Go Google! Alphabet joins Amazon in $1,000 club

Google's concept car (operating system)
Google's concept car (operating system)

Google the great! Shares of the online advertising giant's parent company Alphabet hit a new record high above $1,000 on Monday.

The Google/Alphabet milestone comes one week after Amazon's (AMZN) stock also joined the four-digit stock price club.

Alphabet stock is up more than 25% this year. The company's market value is now about $680 billion, second only to Apple (AAPL), which is worth more than $800 billion.

The success is largely due to the continued dominance of the Google search engine -- and the ad dollars that come with that. The company is expected to report sales of nearly $108 billion this year.

But YouTube and Android are also generating more sales and profits for the company too.

Alphabet also has several other bets -- companies like driverless car tech firm Waymo, Fiber and connected device maker Nest -- that are starting to kick in more revenue too.

The success of Google has made its two co-founders extremely rich. Larry Page, who is also Alphabet's CEO, and Sergey Brin are each worth nearly $50 billion, according to wealth trackers on Forbes and Bloomberg.

Related: Is Google's Waymo driverless car unit really worth more than GM, Tesla and Uber?

So is the $1,000 mark for Google and Amazon really that significant? Not really -- even though membership in the quadruple digit stock crowd is pretty exclusive. Priceline (PCLN) is the only other stock in the S&P 500 with a price above $1,000.

But there's another company in that blue chip index that's approaching quadruple digits. Robot medical equipment maker Intuitive Surgical (ISRG) is trading around $920.

The real measure of whether a stock is expensive or a bargain is its price-to-earnings ratio, not its stock price.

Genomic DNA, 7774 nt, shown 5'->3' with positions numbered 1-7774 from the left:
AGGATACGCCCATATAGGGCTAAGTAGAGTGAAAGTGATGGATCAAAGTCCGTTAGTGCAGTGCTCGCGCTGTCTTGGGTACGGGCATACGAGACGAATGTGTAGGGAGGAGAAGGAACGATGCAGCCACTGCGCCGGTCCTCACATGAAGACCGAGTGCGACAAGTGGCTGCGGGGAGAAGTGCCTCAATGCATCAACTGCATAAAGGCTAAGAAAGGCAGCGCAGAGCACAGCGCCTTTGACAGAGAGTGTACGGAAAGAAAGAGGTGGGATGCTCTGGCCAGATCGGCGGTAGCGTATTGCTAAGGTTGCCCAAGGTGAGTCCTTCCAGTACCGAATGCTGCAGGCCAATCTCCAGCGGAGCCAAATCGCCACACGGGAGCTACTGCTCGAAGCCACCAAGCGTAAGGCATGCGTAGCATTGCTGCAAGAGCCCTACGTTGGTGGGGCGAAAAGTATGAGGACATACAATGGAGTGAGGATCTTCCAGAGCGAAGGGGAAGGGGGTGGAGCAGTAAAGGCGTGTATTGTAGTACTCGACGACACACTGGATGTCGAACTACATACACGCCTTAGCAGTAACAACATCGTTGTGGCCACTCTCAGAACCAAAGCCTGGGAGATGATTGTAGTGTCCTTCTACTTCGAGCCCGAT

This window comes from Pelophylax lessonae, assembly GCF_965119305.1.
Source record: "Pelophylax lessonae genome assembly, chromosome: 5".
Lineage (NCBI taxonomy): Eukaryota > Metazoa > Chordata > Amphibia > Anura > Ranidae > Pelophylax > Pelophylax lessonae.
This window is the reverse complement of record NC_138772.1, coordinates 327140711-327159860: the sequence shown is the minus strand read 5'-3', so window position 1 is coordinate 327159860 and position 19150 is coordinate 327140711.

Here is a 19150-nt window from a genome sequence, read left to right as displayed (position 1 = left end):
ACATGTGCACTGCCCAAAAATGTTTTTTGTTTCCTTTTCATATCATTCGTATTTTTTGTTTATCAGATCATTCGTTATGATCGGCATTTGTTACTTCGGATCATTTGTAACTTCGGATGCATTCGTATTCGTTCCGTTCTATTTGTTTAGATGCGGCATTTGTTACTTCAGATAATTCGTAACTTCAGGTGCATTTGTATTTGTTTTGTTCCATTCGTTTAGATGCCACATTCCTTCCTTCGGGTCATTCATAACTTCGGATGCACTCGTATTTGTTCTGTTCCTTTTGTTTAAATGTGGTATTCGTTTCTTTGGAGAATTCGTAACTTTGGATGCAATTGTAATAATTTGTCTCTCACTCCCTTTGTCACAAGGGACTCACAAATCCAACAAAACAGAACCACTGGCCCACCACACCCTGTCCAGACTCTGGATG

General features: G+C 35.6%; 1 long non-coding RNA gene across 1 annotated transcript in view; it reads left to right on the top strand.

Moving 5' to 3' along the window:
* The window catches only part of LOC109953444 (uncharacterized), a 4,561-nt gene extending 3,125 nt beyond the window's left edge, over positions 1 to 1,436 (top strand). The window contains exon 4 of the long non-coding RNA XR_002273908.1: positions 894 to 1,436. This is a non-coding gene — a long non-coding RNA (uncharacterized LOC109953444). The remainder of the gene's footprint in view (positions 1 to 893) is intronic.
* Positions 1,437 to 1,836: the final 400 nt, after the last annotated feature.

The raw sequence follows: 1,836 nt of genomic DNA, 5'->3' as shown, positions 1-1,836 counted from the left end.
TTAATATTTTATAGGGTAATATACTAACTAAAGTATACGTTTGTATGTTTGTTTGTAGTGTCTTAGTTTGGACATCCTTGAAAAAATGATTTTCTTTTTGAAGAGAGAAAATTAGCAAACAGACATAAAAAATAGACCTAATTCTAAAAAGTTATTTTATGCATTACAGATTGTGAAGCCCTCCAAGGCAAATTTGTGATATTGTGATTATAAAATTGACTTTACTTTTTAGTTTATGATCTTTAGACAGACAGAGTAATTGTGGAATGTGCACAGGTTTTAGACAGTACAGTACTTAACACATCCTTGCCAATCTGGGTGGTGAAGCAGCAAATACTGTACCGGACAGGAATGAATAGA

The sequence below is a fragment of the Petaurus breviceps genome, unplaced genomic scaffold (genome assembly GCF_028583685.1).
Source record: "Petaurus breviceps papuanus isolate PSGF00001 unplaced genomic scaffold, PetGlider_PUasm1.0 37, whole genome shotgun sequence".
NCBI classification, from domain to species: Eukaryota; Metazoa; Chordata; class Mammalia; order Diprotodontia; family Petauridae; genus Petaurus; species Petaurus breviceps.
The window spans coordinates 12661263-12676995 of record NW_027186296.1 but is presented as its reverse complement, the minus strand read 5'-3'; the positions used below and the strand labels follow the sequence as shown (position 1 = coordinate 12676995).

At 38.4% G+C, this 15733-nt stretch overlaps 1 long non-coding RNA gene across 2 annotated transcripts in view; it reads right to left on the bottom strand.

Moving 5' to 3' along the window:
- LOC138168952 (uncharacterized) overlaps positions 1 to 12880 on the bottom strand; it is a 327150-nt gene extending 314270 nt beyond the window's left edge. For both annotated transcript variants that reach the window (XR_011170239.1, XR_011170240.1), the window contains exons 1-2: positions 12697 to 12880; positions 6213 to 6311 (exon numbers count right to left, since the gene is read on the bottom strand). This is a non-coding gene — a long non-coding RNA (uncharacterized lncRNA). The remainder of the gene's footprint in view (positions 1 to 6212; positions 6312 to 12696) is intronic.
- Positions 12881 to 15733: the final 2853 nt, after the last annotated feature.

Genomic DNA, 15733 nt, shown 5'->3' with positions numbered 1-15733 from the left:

And on that basis, Alphabet is still reasonably valued, if not exactly cheap. It trades for about 25 times 2018 earnings forecasts.

google amazon stock 1000
The two tech giants are in an exclusive club of stocks that have topped the four-digit mark.

Amazon, on the other hand, is trading at about 90 times earnings estimates for next year, much higher than the overall market, as well as other tech titans like Apple, Microsoft (MSFT) and Facebook (FB).

The main reason that the share prices of both Alphabet and Amazon have gotten to these levels is that neither company is a fan of stock splits.

Related: New Nest camera zooms in and recognizes faces

When a company splits its stock, it issues more shares to existing investors. For example, if you owned 100 shares of a stock trading at $100 and the company decided to split its stock 4 for 1, you'd wind up with 400 shares at a price of $25 each.

Amazon has not done a stock split since 1999, while Alphabet did one split in 2014, creating two classes of stock in the process.

If either company ever hopes to make it into the exclusive group of 30 stocks in the Dow Jones Industrial Average though, they probably would have to split their stock.

That's because the Dow is a price-weighted average. Having one stock with such a high price would give it an outsized influence on its overall value.

But some companies are content to rarely, if ever, split. Just look at Warren Buffett's Berkshire Hathaway.

While Berkshire does have "cheaper" B shares (BRKB) that average investors can afford -- they currently trade at about $166 -- the A shares (BRKA) have never split. And if you want to buy one of those, be prepared to shell out nearly a quarter of a million dollars.

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